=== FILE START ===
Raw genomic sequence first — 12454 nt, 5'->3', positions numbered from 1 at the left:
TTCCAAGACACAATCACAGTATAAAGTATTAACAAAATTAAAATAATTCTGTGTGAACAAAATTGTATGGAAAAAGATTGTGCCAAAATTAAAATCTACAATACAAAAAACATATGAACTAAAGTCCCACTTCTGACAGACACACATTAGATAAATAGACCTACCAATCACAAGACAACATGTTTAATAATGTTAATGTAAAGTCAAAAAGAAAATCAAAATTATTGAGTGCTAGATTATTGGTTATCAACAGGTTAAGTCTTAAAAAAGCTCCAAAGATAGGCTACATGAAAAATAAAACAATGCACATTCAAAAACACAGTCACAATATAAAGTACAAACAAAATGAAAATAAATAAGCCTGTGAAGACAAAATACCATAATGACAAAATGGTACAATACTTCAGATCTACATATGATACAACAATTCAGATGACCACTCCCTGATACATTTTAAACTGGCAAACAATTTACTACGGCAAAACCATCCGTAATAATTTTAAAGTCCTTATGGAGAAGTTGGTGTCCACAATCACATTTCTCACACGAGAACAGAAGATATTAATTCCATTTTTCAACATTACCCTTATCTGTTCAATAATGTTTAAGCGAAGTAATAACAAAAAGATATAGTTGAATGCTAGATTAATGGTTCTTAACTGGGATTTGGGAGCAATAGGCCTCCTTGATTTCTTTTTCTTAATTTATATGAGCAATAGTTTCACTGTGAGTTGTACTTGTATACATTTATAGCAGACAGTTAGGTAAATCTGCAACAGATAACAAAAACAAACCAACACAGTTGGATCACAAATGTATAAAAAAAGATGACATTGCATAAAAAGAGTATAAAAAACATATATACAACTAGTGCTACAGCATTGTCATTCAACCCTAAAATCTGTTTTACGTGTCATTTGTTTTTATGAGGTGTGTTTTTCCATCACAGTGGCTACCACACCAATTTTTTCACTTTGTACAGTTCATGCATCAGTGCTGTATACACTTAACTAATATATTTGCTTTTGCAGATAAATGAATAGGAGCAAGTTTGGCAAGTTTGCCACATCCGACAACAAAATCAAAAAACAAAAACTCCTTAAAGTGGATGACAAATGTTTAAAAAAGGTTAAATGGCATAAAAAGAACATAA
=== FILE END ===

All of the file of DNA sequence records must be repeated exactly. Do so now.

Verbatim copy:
Raw genomic sequence first — 12454 nt, 5'->3', positions numbered from 1 at the left:
TTCCAAGACACAATCACAGTATAAAGTATTAACAAAATTAAAATAATTCTGTGTGAACAAAATTGTATGGAAAAAGATTGTGCCAAAATTAAAATCTACAATACAAAAAACATATGAACTAAAGTCCCACTTCTGACAGACACACATTAGATAAATAGACCTACCAATCACAAGACAACATGTTTAATAATGTTAATGTAAAGTCAAAAAGAAAATCAAAATTATTGAGTGCTAGATTATTGGTTATCAACAGGTTAAGTCTTAAAAAAGCTCCAAAGATAGGCTACATGAAAAATAAAACAATGCACATTCAAAAACACAGTCACAATATAAAGTACAAACAAAATGAAAATAAATAAGCCTGTGAAGACAAAATACCATAATGACAAAATGGTACAATACTTCAGATCTACATATGATACAACAATTCAGATGACCACTCCCTGATACATTTTAAACTGGCAAACAATTTACTACGGCAAAACCATCCGTAATAATTTTAAAGTCCTTATGGAGAAGTTGGTGTCCACAATCACATTTCTCACACGAGAACAGAAGATATTAATTCCATTTTTCAACATTACCCTTATCTGTTCAATAATGTTTAAGCGAAGTAATAACAAAAAGATATAGTTGAATGCTAGATTAATGGTTCTTAACTGGGATTTGGGAGCAATAGGCCTCCTTGATTTCTTTTTCTTAATTTATATGAGCAATAGTTTCACTGTGAGTTGTACTTGTATACATTTATAGCAGACAGTTAGGTAAATCTGCAACAGATAACAAAAACAAACCAACACAGTTGGATCACAAATGTATAAAAAAAGATGACATTGCATAAAAAGAGTATAAAAAACATATATACAACTAGTGCTACAGCATTGTCATTCAACCCTAAAATCTGTTTTACGTGTCATTTGTTTTTATGAGGTGTGTTTTTCCATCACAGTGGCTACCACACCAATTTTTTCACTTTGTACAGTTCATGCATCAGTGCTGTATACACTTAACTAATATATTTGCTTTTGCAGATAAATGAATAGGAGCAAGTTTGGCAAGTTTGCCACATCCGACAACAAAATCAAAAAACAAAAACTCCTTAAAGTGGATGACAAATGTTTAAAAAAGGTTAAATGGCATAAAAAGAACATAA